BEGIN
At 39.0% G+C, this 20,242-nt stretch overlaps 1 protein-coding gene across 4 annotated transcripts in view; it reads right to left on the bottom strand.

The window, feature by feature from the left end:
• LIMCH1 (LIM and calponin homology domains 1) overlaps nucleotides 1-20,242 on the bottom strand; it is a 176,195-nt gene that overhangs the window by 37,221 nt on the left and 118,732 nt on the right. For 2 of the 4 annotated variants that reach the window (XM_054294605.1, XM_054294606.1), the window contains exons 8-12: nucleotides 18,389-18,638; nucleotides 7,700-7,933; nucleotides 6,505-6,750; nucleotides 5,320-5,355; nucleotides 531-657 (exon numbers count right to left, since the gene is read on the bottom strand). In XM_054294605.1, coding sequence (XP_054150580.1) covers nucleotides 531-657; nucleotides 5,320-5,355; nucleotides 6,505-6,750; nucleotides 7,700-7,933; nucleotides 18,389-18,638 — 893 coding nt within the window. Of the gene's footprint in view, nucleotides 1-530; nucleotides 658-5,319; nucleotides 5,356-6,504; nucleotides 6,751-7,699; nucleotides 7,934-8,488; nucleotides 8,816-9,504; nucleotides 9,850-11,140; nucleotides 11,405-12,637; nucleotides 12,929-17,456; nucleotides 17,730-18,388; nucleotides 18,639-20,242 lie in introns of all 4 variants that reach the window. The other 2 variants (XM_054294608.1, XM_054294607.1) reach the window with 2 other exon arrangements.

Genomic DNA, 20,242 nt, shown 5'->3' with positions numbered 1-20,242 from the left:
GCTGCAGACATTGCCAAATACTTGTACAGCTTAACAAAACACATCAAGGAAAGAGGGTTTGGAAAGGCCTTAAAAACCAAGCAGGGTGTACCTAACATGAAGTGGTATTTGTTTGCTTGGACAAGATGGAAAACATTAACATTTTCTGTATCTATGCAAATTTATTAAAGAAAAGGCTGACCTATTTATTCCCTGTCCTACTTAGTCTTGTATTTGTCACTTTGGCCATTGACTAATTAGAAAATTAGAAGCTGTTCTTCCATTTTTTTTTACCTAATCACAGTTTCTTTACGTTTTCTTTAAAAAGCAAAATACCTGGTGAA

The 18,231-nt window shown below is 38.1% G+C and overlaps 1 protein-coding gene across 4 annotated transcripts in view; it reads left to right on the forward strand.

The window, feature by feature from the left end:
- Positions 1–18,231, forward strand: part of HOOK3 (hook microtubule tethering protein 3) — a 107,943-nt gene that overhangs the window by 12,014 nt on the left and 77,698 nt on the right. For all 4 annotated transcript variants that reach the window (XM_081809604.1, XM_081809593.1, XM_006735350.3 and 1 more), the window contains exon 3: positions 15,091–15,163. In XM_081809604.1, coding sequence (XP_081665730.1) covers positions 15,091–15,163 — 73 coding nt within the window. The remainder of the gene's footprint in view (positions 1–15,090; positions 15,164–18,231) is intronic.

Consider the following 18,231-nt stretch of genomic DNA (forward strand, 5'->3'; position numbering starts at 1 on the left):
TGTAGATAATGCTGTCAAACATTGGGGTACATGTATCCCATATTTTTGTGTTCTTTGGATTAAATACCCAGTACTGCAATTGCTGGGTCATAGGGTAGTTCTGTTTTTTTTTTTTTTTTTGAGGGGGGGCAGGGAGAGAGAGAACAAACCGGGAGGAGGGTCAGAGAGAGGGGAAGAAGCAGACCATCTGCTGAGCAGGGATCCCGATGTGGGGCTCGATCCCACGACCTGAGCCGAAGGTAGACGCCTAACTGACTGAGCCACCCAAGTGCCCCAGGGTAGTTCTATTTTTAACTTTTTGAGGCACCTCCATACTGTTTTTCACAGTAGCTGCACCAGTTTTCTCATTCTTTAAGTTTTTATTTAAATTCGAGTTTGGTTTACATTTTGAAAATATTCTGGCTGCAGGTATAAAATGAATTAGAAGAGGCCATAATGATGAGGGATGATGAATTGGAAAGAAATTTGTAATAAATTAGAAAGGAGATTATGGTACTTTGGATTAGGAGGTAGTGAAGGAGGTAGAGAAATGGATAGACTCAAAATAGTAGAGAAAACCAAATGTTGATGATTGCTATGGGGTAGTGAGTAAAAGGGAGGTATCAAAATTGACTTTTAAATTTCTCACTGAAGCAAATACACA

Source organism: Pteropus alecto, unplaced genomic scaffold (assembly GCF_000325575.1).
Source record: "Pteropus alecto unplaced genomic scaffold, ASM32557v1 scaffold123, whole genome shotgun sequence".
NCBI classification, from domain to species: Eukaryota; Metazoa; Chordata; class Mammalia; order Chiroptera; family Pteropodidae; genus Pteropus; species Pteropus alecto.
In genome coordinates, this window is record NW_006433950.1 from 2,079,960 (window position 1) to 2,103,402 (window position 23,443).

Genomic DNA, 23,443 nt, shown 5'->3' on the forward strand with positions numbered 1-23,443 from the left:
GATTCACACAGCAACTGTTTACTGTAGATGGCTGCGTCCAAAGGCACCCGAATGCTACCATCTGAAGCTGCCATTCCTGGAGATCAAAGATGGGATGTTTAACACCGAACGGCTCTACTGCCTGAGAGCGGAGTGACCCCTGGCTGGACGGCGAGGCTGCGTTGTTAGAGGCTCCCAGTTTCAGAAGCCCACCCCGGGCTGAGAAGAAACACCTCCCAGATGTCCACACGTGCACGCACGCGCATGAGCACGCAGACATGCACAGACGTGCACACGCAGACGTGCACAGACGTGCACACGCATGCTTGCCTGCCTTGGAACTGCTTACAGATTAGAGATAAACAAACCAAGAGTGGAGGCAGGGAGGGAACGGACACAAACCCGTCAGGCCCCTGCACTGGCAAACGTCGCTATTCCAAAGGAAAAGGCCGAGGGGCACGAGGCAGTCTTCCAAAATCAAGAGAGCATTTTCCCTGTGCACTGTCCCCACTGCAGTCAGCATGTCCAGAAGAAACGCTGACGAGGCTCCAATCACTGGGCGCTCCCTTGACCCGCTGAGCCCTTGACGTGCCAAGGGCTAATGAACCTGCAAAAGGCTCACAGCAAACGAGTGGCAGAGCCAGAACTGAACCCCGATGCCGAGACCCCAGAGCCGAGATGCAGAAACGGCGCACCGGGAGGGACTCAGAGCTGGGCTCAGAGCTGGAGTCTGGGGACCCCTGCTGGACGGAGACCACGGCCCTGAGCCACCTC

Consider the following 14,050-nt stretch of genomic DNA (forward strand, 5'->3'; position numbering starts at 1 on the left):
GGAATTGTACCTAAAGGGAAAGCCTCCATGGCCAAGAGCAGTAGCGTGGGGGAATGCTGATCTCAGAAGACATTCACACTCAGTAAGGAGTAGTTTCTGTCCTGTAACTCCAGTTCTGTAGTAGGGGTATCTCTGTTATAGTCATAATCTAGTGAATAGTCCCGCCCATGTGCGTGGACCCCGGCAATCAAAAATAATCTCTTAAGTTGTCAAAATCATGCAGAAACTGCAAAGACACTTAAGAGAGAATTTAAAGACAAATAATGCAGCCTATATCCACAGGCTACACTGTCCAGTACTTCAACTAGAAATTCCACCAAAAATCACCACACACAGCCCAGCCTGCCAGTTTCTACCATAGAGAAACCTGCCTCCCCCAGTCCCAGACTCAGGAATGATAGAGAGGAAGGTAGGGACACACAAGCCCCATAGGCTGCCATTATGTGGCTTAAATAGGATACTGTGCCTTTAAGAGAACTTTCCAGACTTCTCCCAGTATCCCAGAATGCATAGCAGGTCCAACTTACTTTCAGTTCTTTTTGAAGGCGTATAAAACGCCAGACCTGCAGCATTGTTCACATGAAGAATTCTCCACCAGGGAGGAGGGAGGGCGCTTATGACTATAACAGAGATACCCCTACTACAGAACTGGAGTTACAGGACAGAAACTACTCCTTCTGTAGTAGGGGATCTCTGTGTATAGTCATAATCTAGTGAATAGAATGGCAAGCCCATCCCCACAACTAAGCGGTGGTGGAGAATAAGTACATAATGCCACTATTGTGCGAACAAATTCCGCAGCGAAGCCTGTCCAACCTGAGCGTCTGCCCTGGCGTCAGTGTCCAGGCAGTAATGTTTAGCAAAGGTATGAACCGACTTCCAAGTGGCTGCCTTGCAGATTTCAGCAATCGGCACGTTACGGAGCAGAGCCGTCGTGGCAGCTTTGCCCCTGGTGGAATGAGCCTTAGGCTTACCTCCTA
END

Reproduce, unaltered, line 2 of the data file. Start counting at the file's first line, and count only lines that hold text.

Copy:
The window, feature by feature from the left end: